It is clear that we need more research and better monitoring to fully understand the scale of the MRSA epidemic in pigs and the role that agricultural antibiotics have played in it. Only then we recommend the right control measures to protect farmers and the wider population (Discovery, 2009).
Title: Top 10 Animals That Carry Flu
Date: June 1, 2009
Abstract: Health organizations worldwide are struggling to contain a swine flu outbreak that has killed at least 149 people in Mexico and sickened many more throughout the world, including in the United States, Europe and New Zealand. U.S. cases have now been reported across the country, with victims in California, Kansas, New York, Ohio and Texas.
Flu was first found among pigs in 1930. Over subsequent decades, health
experts have identified influenza viruses in several other species as well. But
which animals can pass such viruses on to people? You might be surprised by our
top 10 list.
Could a whale flu be in our future? Whales can suffer from influenza, probably by catching germs spread by bird waste. In theory, people could be exposed to and infected by the virus if they came in close contact with infected whales or poorly cooked whale meat. But the risk of that happening, not surprisingly, is low.
"It's really unlikely, because the ocean tends to dilute
things," Gramer said. "Again, such a scenario would need a perfect
storm since, as it stands, wild waterfowl, like seagulls, poop out the virus,
which then has a slim chance of infecting whales."
While no "seal flu" has been known to spread to humans, the marine mammals can become infected with Type A influenza viruses. And Vaillancourt said other diseases have crossed the human-seal species line.
"Some populations consisting of people
who eat raw seal meat have been diagnosed with toxic parasitic illnesses,"
he said. "We've done studies that show cooking reduces nearly all of this
Cats, like dogs, enjoy close contact with people. While most experts believe that simple hand-washing can eliminate the risk of obtaining diseases from pets, there is a possibility that both dogs and cats could spread a recombined form of avian influenza to humans.
"Cases of tigers and domesticated cats coming down with avian flu
have been reported overseas," Johnson told Discovery News. "In most,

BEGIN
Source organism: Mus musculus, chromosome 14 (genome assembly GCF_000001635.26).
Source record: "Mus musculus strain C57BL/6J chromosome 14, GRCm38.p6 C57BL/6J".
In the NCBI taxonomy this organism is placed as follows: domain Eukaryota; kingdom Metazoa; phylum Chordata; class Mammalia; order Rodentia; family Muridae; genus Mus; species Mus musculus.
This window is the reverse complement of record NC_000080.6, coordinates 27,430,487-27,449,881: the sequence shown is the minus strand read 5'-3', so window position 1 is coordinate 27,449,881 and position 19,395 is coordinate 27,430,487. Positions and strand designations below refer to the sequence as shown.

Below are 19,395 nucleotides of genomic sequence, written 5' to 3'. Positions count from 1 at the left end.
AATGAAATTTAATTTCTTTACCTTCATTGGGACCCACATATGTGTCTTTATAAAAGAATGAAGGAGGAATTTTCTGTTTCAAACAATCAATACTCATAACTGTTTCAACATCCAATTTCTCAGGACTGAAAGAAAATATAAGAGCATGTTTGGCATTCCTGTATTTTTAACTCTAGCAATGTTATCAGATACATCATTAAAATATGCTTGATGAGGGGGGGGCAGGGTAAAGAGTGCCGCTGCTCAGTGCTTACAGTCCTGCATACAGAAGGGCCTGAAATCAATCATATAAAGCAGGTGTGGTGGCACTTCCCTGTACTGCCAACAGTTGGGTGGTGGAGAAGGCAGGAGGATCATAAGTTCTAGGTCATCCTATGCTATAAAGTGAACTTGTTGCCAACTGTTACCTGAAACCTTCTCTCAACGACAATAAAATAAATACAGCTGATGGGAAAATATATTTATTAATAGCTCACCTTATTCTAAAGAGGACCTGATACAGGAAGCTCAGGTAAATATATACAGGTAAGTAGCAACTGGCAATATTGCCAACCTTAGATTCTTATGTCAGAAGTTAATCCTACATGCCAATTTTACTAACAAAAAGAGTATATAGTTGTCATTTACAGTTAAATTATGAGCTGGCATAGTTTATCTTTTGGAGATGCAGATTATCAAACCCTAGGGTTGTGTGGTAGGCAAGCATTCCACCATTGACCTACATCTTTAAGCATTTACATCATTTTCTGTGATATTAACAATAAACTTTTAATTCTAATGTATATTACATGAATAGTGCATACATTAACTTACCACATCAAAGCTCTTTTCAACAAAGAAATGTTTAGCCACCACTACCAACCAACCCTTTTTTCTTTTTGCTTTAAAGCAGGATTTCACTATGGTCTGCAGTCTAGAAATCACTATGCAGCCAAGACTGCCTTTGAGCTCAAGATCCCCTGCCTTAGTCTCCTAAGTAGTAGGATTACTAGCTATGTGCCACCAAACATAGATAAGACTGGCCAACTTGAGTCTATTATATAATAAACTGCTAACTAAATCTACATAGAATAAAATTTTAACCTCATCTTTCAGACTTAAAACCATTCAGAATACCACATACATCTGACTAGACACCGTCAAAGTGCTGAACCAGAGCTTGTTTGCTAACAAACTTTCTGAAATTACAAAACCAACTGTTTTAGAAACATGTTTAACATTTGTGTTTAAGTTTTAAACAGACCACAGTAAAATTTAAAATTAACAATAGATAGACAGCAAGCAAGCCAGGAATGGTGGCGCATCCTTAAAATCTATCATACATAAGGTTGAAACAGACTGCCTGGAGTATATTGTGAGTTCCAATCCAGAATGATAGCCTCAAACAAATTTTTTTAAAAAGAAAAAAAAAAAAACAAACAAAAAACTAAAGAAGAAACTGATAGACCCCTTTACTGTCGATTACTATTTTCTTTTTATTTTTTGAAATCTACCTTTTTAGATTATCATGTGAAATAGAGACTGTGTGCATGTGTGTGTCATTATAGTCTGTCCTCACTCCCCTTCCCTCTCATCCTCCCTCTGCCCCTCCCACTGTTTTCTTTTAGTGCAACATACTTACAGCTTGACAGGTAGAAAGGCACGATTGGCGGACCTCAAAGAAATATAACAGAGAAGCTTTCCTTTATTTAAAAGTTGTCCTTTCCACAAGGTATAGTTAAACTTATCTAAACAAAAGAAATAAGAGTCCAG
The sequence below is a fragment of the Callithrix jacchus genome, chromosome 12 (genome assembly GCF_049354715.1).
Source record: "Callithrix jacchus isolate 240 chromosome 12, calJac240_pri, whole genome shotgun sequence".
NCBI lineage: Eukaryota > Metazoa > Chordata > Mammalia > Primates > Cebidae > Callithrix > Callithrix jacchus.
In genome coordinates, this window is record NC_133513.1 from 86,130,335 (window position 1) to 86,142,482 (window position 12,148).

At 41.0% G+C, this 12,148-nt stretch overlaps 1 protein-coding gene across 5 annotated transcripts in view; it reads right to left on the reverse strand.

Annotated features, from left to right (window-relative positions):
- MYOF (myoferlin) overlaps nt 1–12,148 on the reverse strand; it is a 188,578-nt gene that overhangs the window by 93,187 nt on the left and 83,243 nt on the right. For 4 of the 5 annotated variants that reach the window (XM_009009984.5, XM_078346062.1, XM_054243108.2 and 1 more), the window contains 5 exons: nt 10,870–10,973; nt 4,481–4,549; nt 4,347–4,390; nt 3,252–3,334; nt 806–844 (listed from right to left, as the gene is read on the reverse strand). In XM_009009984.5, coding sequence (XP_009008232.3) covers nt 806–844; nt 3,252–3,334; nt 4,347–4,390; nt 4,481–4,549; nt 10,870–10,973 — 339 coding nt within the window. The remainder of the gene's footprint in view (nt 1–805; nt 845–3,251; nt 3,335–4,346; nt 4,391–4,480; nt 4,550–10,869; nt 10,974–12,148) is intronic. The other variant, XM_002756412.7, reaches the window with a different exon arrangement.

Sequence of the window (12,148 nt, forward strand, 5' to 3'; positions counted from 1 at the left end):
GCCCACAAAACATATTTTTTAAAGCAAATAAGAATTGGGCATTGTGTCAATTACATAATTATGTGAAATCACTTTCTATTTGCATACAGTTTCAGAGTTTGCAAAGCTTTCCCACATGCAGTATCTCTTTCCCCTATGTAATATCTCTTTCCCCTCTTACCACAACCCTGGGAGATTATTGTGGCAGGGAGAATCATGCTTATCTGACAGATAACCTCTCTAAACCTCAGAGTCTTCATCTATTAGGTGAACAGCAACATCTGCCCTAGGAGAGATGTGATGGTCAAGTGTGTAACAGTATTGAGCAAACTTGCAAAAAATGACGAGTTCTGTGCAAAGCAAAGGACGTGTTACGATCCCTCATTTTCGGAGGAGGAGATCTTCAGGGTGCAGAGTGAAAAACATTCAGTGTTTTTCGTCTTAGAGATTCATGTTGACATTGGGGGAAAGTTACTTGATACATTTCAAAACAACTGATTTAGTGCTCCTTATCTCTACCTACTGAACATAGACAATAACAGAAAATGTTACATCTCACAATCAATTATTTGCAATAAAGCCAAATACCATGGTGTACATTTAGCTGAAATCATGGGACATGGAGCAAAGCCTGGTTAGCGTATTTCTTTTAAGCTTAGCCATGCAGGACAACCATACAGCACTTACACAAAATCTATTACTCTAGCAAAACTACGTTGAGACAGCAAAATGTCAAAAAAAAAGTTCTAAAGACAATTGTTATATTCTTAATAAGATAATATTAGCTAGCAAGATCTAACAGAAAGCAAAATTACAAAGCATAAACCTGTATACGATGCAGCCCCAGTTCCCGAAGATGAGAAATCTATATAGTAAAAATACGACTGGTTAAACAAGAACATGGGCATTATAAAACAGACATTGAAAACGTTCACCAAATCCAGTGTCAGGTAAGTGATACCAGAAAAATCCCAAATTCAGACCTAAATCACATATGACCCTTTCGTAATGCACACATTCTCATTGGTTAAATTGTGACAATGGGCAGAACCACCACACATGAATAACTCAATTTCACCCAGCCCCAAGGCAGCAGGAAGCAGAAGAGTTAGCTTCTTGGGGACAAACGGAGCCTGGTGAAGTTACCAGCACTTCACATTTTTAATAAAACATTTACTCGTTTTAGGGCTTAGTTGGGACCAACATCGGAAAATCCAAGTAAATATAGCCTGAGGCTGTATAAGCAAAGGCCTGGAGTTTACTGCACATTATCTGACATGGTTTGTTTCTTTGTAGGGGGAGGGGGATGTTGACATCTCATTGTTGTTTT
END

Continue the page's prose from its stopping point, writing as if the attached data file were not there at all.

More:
if not all, cases, I believe, the animals had consumed dead infected chickens
or other birds." The easiest way to stave off such risks would be to
monitor pets so they don't eat birds or any other wild, potentially infected
In 2004, cases of an unknown respiratory illness in dogs, initially racing greyhounds, were reported to the CDC. An investigation showed that this respiratory illness was caused by the equine influenza A H3N8 virus.
Scientists believe that this virus jumped from horses to dogs, and can now spread from dog to dog, leading to the canine-specific H3N8 virus. Experts consider the strain to be "a newly emerging pathogen in the dog population."
If it jumped from horses to dogs, could it move from dogs to humans?
"It's possible, but it would need a perfect storm," Gramer said. "The moment of transfer would have to involve the right person, the right place, the right animal and the right time."
According to the CDC, horses too can become infected with Type A influenza viruses.
"People with horses must handle them a lot, particularly around the facial area," said Marie Gramer, an assistant clinical professor of veterinary population medicine at the University of Minnesota's College of Veterinary Medicine. "When horses suffer from an influenza virus, they can cough, sneeze and have a runny nose just like we do."
"What's coughed out," she added, is of less risk to humans than avian germs, "because most pathogens that infect horses become more species-specific."
While not all birds can catch the flu, most are susceptible to Type A influenza that may spread to humans. Turkeys are no exception. Earlier this year, in fact, an H5 avian influenza virus surfaced on a turkey farm in southern British Columbia. It was quickly contained. Nevertheless, tens of thousands of turkeys have been slaughtered in Canada and elsewhere when such infections have been identified.
In 2004, for example, British Columbia's Fraser River Valley experienced an outbreak that affected 40 commercial farms and led to the culling of 17 million birds, according to the Center for Infectious Disease Research and Policy.
Suppliers maintain rigid guidelines to ensure public safety. "We often criticize factory farms, but in this case modern production has helped to reduce direct contact with animals, thus staving off infections," Vaillancourt told Discovery News. "In Asia and Mexico, many families live with their poultry and other animals raised for food, so they remain in close proximity to them."
Both wild and domestic geese have been known to contract the infamous H5N1 virus. The birds' broad ranges can pose a problem: "These birds can fly 1,000 miles a day at maximum," explained Yi Guan, of the University of Hong Kong, China. If geese raised for poultry come into contact with infected wild geese, the risk of influenza spreading to humans increases. Most cases involving geese began with poultry workers in Asian countries who had direct contact with sick or dead birds.